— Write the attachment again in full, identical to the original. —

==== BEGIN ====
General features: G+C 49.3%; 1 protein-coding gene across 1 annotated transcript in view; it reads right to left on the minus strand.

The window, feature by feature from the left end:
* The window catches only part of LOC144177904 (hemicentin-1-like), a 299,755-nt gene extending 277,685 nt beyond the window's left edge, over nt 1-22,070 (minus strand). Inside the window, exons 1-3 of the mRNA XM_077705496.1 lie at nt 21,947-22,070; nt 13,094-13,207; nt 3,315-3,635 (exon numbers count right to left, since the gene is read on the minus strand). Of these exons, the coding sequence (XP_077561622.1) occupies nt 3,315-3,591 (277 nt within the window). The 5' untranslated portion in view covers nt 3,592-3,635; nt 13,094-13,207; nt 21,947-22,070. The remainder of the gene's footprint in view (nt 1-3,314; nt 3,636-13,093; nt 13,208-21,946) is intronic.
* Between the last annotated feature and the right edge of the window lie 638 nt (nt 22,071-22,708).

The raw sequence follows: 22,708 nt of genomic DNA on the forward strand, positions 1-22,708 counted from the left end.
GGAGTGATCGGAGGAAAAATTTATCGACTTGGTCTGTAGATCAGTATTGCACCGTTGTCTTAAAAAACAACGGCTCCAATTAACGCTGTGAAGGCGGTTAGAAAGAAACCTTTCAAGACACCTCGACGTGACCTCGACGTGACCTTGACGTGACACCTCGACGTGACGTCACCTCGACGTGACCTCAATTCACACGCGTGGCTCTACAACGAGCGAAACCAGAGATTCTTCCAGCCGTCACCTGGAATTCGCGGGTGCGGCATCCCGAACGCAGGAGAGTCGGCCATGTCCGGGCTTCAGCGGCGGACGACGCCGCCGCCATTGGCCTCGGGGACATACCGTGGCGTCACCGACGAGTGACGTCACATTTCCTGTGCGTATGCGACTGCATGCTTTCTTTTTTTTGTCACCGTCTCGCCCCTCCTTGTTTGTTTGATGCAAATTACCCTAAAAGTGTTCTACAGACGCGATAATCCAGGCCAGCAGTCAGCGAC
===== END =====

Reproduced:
General features: G+C 49.3%; 1 protein-coding gene across 1 annotated transcript in view; it reads right to left on the minus strand.

The window, feature by feature from the left end:
* The window catches only part of LOC144177904 (hemicentin-1-like), a 299,755-nt gene extending 277,685 nt beyond the window's left edge, over nt 1-22,070 (minus strand). Inside the window, exons 1-3 of the mRNA XM_077705496.1 lie at nt 21,947-22,070; nt 13,094-13,207; nt 3,315-3,635 (exon numbers count right to left, since the gene is read on the minus strand). Of these exons, the coding sequence (XP_077561622.1) occupies nt 3,315-3,591 (277 nt within the window). The 5' untranslated portion in view covers nt 3,592-3,635; nt 13,094-13,207; nt 21,947-22,070. The remainder of the gene's footprint in view (nt 1-3,314; nt 3,636-13,093; nt 13,208-21,946) is intronic.
* Between the last annotated feature and the right edge of the window lie 638 nt (nt 22,071-22,708).

The raw sequence follows: 22,708 nt of genomic DNA on the forward strand, positions 1-22,708 counted from the left end.
GGAGTGATCGGAGGAAAAATTTATCGACTTGGTCTGTAGATCAGTATTGCACCGTTGTCTTAAAAAACAACGGCTCCAATTAACGCTGTGAAGGCGGTTAGAAAGAAACCTTTCAAGACACCTCGACGTGACCTCGACGTGACCTTGACGTGACACCTCGACGTGACGTCACCTCGACGTGACCTCAATTCACACGCGTGGCTCTACAACGAGCGAAACCAGAGATTCTTCCAGCCGTCACCTGGAATTCGCGGGTGCGGCATCCCGAACGCAGGAGAGTCGGCCATGTCCGGGCTTCAGCGGCGGACGACGCCGCCGCCATTGGCCTCGGGGACATACCGTGGCGTCACCGACGAGTGACGTCACATTTCCTGTGCGTATGCGACTGCATGCTTTCTTTTTTTTGTCACCGTCTCGCCCCTCCTTGTTTGTTTGATGCAAATTACCCTAAAAGTGTTCTACAGACGCGATAATCCAGGCCAGCAGTCAGCGAC